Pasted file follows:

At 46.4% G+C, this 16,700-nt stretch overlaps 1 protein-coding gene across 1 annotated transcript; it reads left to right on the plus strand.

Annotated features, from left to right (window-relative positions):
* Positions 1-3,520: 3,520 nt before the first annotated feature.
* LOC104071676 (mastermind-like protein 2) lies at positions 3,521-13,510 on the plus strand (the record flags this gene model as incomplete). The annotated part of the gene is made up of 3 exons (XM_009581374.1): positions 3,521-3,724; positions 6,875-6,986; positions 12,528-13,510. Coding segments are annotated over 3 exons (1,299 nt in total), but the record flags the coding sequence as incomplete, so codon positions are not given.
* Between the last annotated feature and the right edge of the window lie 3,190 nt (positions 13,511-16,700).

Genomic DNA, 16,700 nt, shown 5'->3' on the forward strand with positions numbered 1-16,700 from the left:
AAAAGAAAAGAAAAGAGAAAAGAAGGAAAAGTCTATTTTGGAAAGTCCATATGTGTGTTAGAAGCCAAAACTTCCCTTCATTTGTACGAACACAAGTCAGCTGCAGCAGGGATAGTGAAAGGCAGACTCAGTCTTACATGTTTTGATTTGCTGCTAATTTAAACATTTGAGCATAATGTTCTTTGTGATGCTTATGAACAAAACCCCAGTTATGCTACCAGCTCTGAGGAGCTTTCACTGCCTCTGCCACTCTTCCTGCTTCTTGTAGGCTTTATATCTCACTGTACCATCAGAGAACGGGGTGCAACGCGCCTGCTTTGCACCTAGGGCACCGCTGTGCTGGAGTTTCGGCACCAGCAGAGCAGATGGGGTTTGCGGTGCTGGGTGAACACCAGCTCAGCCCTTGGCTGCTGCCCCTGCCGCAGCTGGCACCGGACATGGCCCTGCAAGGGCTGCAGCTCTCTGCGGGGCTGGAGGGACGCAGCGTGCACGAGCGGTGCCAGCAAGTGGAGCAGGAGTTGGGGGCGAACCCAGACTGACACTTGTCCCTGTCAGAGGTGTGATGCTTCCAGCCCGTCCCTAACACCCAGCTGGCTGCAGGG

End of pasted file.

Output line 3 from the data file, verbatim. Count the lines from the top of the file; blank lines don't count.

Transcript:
* Positions 1-3,520: 3,520 nt before the first annotated feature.